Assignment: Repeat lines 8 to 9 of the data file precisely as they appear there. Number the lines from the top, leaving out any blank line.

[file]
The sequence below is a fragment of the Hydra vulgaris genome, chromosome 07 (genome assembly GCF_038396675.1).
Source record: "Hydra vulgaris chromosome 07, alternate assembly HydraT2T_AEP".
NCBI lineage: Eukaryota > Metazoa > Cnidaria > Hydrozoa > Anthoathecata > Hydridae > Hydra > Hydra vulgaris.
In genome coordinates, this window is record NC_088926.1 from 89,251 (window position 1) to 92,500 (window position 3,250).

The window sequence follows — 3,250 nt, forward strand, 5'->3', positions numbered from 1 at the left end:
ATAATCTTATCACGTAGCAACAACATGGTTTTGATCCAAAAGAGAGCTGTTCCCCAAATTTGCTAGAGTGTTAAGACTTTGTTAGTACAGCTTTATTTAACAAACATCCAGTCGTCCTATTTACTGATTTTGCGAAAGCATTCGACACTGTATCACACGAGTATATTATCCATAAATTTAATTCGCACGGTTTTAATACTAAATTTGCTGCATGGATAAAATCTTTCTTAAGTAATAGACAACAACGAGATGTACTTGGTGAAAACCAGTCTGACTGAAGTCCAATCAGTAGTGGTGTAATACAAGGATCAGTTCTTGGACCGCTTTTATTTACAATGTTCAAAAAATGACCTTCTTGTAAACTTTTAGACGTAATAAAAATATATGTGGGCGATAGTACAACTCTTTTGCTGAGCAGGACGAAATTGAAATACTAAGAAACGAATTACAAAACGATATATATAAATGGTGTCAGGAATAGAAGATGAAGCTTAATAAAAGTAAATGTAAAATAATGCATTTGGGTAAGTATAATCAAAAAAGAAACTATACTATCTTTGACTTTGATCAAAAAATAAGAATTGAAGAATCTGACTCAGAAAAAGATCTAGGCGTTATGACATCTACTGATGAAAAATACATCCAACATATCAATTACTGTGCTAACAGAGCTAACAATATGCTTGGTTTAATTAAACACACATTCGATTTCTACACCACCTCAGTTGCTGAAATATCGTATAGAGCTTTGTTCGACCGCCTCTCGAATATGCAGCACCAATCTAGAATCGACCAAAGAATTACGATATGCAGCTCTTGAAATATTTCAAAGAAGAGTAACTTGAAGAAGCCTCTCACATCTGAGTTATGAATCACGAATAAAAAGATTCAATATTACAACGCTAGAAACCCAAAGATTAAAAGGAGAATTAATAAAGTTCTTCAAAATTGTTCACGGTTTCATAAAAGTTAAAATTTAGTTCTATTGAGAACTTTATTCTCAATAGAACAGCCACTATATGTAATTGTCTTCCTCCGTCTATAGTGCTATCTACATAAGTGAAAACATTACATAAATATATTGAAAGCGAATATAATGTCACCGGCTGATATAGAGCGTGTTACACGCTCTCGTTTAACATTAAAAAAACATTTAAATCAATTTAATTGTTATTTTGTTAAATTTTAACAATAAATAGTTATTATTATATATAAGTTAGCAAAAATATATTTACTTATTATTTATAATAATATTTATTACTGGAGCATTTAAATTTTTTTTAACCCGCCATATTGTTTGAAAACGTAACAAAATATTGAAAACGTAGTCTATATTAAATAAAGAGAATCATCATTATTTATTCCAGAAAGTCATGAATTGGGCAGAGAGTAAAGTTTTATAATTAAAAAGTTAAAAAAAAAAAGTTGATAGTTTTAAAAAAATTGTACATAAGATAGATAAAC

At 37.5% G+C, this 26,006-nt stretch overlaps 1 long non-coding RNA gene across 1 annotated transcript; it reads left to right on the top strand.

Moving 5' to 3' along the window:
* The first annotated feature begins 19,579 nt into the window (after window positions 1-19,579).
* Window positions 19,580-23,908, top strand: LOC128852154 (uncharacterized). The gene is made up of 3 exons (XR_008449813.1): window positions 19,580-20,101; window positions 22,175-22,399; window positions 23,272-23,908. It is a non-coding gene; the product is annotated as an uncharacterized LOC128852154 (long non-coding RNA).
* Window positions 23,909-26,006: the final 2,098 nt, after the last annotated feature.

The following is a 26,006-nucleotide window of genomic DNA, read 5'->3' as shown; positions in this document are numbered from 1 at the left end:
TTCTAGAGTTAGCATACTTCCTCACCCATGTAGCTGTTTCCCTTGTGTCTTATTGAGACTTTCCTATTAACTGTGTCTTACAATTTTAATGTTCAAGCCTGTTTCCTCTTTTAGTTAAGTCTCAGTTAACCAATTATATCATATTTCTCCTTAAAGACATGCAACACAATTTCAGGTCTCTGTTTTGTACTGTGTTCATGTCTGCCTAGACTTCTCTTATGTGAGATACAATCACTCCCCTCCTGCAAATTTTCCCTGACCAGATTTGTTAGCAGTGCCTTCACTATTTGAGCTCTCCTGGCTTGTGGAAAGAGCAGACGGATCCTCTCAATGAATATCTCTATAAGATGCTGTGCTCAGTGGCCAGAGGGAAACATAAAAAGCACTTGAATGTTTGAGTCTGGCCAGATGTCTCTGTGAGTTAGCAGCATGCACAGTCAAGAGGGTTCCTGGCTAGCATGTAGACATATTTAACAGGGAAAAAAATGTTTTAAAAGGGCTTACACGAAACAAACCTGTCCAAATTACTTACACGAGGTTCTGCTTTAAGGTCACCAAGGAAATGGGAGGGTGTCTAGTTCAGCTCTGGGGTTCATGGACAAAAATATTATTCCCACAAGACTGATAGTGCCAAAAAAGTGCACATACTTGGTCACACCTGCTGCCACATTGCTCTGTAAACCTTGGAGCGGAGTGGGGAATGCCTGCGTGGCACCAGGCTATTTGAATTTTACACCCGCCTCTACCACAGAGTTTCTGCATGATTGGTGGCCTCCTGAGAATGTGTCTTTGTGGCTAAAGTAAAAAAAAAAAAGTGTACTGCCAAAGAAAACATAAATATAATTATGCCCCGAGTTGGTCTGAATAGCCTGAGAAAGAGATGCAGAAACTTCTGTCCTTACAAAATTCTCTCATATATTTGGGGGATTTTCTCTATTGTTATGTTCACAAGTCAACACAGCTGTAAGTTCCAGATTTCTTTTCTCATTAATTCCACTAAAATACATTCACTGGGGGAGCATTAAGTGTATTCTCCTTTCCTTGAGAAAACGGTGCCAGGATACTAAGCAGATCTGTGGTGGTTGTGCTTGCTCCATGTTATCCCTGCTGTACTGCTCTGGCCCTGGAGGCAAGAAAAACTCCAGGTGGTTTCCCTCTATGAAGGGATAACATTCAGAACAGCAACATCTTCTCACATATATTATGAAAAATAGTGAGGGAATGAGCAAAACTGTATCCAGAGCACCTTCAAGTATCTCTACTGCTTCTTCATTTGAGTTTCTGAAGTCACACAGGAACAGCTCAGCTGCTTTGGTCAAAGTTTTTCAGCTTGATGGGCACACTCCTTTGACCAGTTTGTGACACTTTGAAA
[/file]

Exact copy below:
Moving 5' to 3' along the window:
* The first annotated feature begins 19,579 nt into the window (after window positions 1-19,579).